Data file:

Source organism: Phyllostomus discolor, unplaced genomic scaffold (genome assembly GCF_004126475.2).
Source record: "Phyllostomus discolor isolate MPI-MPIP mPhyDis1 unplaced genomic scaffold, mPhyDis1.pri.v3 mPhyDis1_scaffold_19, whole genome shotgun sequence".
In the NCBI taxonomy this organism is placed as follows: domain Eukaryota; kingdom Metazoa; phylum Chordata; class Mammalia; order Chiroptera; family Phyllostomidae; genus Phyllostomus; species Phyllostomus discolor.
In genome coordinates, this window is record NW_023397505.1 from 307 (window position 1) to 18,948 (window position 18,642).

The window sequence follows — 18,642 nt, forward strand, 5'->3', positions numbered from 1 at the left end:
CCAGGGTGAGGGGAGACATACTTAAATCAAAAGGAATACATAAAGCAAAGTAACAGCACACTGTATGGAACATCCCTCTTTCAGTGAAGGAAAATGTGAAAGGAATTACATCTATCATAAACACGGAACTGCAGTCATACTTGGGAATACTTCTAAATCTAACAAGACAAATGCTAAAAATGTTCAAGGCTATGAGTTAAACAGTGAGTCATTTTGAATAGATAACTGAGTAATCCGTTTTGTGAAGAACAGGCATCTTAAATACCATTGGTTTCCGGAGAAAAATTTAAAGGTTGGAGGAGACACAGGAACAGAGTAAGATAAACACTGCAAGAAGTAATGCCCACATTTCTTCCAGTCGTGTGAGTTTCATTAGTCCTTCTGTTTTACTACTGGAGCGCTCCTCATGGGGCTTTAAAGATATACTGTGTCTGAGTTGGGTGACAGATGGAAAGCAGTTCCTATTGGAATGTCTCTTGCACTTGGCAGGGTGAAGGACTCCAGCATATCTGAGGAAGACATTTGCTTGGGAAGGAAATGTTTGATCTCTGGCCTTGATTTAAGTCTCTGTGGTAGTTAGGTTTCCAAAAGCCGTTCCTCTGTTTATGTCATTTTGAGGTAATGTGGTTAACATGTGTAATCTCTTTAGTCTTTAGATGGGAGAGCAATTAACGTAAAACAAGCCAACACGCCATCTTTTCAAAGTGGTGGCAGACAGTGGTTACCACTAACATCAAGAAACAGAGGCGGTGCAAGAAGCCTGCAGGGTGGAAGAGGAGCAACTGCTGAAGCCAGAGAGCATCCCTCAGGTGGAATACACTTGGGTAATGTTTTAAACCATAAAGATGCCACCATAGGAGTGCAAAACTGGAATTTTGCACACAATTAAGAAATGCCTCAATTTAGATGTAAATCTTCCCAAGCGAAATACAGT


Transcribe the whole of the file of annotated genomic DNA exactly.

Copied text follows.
Source organism: Phyllostomus discolor, unplaced genomic scaffold (genome assembly GCF_004126475.2).
Source record: "Phyllostomus discolor isolate MPI-MPIP mPhyDis1 unplaced genomic scaffold, mPhyDis1.pri.v3 mPhyDis1_scaffold_19, whole genome shotgun sequence".
In the NCBI taxonomy this organism is placed as follows: domain Eukaryota; kingdom Metazoa; phylum Chordata; class Mammalia; order Chiroptera; family Phyllostomidae; genus Phyllostomus; species Phyllostomus discolor.
In genome coordinates, this window is record NW_023397505.1 from 307 (window position 1) to 18,948 (window position 18,642).

The window sequence follows — 18,642 nt, forward strand, 5'->3', positions numbered from 1 at the left end:
CCAGGGTGAGGGGAGACATACTTAAATCAAAAGGAATACATAAAGCAAAGTAACAGCACACTGTATGGAACATCCCTCTTTCAGTGAAGGAAAATGTGAAAGGAATTACATCTATCATAAACACGGAACTGCAGTCATACTTGGGAATACTTCTAAATCTAACAAGACAAATGCTAAAAATGTTCAAGGCTATGAGTTAAACAGTGAGTCATTTTGAATAGATAACTGAGTAATCCGTTTTGTGAAGAACAGGCATCTTAAATACCATTGGTTTCCGGAGAAAAATTTAAAGGTTGGAGGAGACACAGGAACAGAGTAAGATAAACACTGCAAGAAGTAATGCCCACATTTCTTCCAGTCGTGTGAGTTTCATTAGTCCTTCTGTTTTACTACTGGAGCGCTCCTCATGGGGCTTTAAAGATATACTGTGTCTGAGTTGGGTGACAGATGGAAAGCAGTTCCTATTGGAATGTCTCTTGCACTTGGCAGGGTGAAGGACTCCAGCATATCTGAGGAAGACATTTGCTTGGGAAGGAAATGTTTGATCTCTGGCCTTGATTTAAGTCTCTGTGGTAGTTAGGTTTCCAAAAGCCGTTCCTCTGTTTATGTCATTTTGAGGTAATGTGGTTAACATGTGTAATCTCTTTAGTCTTTAGATGGGAGAGCAATTAACGTAAAACAAGCCAACACGCCATCTTTTCAAAGTGGTGGCAGACAGTGGTTACCACTAACATCAAGAAACAGAGGCGGTGCAAGAAGCCTGCAGGGTGGAAGAGGAGCAACTGCTGAAGCCAGAGAGCATCCCTCAGGTGGAATACACTTGGGTAATGTTTTAAACCATAAAGATGCCACCATAGGAGTGCAAAACTGGAATTTTGCACACAATTAAGAAATGCCTCAATTTAGATGTAAATCTTCCCAAGCGAAATACAGT